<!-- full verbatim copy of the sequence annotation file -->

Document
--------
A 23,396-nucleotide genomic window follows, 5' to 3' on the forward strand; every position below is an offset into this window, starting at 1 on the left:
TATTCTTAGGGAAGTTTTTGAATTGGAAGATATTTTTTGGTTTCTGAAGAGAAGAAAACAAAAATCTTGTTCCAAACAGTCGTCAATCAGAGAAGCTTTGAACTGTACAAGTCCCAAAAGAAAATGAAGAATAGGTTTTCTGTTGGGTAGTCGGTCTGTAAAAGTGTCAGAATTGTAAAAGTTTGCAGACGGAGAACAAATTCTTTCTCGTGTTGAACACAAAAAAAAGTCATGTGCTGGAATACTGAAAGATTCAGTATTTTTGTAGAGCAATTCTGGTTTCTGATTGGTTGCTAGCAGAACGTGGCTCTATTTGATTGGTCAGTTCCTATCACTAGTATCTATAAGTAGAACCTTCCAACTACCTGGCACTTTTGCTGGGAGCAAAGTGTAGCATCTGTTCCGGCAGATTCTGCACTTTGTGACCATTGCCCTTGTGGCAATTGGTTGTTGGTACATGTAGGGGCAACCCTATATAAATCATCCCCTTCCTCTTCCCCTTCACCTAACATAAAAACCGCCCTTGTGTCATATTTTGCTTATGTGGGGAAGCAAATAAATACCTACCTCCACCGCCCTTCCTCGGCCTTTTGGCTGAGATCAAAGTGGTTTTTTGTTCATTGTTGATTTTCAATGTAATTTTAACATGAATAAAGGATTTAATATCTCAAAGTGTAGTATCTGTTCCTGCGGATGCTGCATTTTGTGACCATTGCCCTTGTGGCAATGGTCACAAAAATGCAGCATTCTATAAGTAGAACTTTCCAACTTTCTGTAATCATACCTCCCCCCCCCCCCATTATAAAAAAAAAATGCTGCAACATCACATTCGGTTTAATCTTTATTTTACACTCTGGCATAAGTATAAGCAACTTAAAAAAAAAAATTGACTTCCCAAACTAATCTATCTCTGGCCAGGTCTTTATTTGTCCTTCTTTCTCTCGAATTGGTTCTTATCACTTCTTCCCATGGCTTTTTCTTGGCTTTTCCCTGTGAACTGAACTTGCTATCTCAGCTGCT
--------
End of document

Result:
A 23,396-nucleotide genomic window follows, 5' to 3' on the forward strand; every position below is an offset into this window, starting at 1 on the left:
TATTCTTAGGGAAGTTTTTGAATTGGAAGATATTTTTTGGTTTCTGAAGAGAAGAAAACAAAAATCTTGTTCCAAACAGTCGTCAATCAGAGAAGCTTTGAACTGTACAAGTCCCAAAAGAAAATGAAGAATAGGTTTTCTGTTGGGTAGTCGGTCTGTAAAAGTGTCAGAATTGTAAAAGTTTGCAGACGGAGAACAAATTCTTTCTCGTGTTGAACACAAAAAAAAGTCATGTGCTGGAATACTGAAAGATTCAGTATTTTTGTAGAGCAATTCTGGTTTCTGATTGGTTGCTAGCAGAACGTGGCTCTATTTGATTGGTCAGTTCCTATCACTAGTATCTATAAGTAGAACCTTCCAACTACCTGGCACTTTTGCTGGGAGCAAAGTGTAGCATCTGTTCCGGCAGATTCTGCACTTTGTGACCATTGCCCTTGTGGCAATTGGTTGTTGGTACATGTAGGGGCAACCCTATATAAATCATCCCCTTCCTCTTCCCCTTCACCTAACATAAAAACCGCCCTTGTGTCATATTTTGCTTATGTGGGGAAGCAAATAAATACCTACCTCCACCGCCCTTCCTCGGCCTTTTGGCTGAGATCAAAGTGGTTTTTTGTTCATTGTTGATTTTCAATGTAATTTTAACATGAATAAAGGATTTAATATCTCAAAGTGTAGTATCTGTTCCTGCGGATGCTGCATTTTGTGACCATTGCCCTTGTGGCAATGGTCACAAAAATGCAGCATTCTATAAGTAGAACTTTCCAACTTTCTGTAATCATACCTCCCCCCCCCCCCATTATAAAAAAAAAATGCTGCAACATCACATTCGGTTTAATCTTTATTTTACACTCTGGCATAAGTATAAGCAACTTAAAAAAAAAAATTGACTTCCCAAACTAATCTATCTCTGGCCAGGTCTTTATTTGTCCTTCTTTCTCTCGAATTGGTTCTTATCACTTCTTCCCATGGCTTTTTCTTGGCTTTTCCCTGTGAACTGAACTTGCTATCTCAGCTGCT